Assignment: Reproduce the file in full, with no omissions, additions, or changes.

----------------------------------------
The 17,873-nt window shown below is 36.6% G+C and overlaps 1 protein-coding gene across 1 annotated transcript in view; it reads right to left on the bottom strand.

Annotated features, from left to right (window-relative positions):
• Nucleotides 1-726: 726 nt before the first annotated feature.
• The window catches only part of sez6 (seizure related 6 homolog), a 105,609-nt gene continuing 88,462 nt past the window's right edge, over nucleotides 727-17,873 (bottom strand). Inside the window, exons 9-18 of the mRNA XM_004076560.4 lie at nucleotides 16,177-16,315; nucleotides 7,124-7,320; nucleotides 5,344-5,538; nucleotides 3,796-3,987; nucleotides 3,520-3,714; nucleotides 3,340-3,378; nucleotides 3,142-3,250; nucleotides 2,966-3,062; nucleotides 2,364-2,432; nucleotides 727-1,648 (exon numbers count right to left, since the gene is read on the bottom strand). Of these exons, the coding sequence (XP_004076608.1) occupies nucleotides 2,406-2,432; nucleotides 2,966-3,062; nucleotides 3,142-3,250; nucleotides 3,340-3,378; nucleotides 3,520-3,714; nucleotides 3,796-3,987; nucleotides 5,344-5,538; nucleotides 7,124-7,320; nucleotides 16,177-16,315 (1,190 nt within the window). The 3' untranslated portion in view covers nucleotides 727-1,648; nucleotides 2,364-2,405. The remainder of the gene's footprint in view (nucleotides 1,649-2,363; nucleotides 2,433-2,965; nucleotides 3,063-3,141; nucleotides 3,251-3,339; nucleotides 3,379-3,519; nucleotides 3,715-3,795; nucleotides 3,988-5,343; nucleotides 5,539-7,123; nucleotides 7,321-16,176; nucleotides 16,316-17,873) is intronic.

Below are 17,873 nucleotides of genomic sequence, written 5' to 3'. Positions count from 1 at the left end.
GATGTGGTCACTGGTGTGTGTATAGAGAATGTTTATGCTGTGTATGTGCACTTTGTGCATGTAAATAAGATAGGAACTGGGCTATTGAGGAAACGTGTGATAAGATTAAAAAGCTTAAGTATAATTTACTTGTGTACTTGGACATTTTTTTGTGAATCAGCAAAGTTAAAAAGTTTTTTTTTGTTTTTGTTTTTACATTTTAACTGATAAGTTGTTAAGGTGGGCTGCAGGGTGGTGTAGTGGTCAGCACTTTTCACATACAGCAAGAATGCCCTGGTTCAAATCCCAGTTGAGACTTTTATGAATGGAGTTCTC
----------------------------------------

The 17,873-nt window shown below is 36.6% G+C and overlaps 1 protein-coding gene across 1 annotated transcript in view; it reads right to left on the bottom strand.

Annotated features, from left to right (window-relative positions):
• Nucleotides 1-726: 726 nt before the first annotated feature.
• The window catches only part of sez6 (seizure related 6 homolog), a 105,609-nt gene continuing 88,462 nt past the window's right edge, over nucleotides 727-17,873 (bottom strand). Inside the window, exons 9-18 of the mRNA XM_004076560.4 lie at nucleotides 16,177-16,315; nucleotides 7,124-7,320; nucleotides 5,344-5,538; nucleotides 3,796-3,987; nucleotides 3,520-3,714; nucleotides 3,340-3,378; nucleotides 3,142-3,250; nucleotides 2,966-3,062; nucleotides 2,364-2,432; nucleotides 727-1,648 (exon numbers count right to left, since the gene is read on the bottom strand). Of these exons, the coding sequence (XP_004076608.1) occupies nucleotides 2,406-2,432; nucleotides 2,966-3,062; nucleotides 3,142-3,250; nucleotides 3,340-3,378; nucleotides 3,520-3,714; nucleotides 3,796-3,987; nucleotides 5,344-5,538; nucleotides 7,124-7,320; nucleotides 16,177-16,315 (1,190 nt within the window). The 3' untranslated portion in view covers nucleotides 727-1,648; nucleotides 2,364-2,405. The remainder of the gene's footprint in view (nucleotides 1,649-2,363; nucleotides 2,433-2,965; nucleotides 3,063-3,141; nucleotides 3,251-3,339; nucleotides 3,379-3,519; nucleotides 3,715-3,795; nucleotides 3,988-5,343; nucleotides 5,539-7,123; nucleotides 7,321-16,176; nucleotides 16,316-17,873) is intronic.

Below are 17,873 nucleotides of genomic sequence, written 5' to 3'. Positions count from 1 at the left end.
GATGTGGTCACTGGTGTGTGTATAGAGAATGTTTATGCTGTGTATGTGCACTTTGTGCATGTAAATAAGATAGGAACTGGGCTATTGAGGAAACGTGTGATAAGATTAAAAAGCTTAAGTATAATTTACTTGTGTACTTGGACATTTTTTTGTGAATCAGCAAAGTTAAAAAGTTTTTTTTTGTTTTTGTTTTTACATTTTAACTGATAAGTTGTTAAGGTGGGCTGCAGGGTGGTGTAGTGGTCAGCACTTTTCACATACAGCAAGAATGCCCTGGTTCAAATCCCAGTTGAGACTTTTATGAATGGAGTTCTC